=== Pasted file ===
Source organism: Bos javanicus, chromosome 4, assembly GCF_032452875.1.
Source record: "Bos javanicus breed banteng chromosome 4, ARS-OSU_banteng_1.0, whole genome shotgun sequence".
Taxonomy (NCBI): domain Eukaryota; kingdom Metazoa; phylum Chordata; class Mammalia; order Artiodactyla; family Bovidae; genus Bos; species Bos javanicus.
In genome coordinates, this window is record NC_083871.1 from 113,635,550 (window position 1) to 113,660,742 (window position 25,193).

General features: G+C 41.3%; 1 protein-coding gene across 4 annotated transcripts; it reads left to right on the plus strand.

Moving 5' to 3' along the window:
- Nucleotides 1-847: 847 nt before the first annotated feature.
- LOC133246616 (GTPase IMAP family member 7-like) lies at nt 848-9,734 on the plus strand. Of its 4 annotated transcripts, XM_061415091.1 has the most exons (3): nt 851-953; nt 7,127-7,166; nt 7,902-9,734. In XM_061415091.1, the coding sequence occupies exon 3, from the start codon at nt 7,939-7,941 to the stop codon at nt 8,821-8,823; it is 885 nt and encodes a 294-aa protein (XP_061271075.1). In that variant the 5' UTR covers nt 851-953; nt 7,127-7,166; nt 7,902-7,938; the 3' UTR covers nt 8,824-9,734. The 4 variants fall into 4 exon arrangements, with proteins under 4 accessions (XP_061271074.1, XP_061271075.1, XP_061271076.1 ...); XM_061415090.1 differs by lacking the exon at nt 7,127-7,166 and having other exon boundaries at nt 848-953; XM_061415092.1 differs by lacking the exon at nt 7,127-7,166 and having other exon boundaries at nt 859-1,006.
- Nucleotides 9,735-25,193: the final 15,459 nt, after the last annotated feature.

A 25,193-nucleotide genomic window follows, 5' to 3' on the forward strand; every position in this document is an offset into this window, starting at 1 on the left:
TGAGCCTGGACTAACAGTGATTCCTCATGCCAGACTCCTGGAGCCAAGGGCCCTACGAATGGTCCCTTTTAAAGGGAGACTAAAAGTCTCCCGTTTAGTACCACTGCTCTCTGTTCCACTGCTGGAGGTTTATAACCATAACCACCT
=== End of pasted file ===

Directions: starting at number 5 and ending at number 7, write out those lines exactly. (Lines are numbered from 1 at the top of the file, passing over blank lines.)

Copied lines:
General features: G+C 41.3%; 1 protein-coding gene across 4 annotated transcripts; it reads left to right on the plus strand.

Moving 5' to 3' along the window:
- Nucleotides 1-847: 847 nt before the first annotated feature.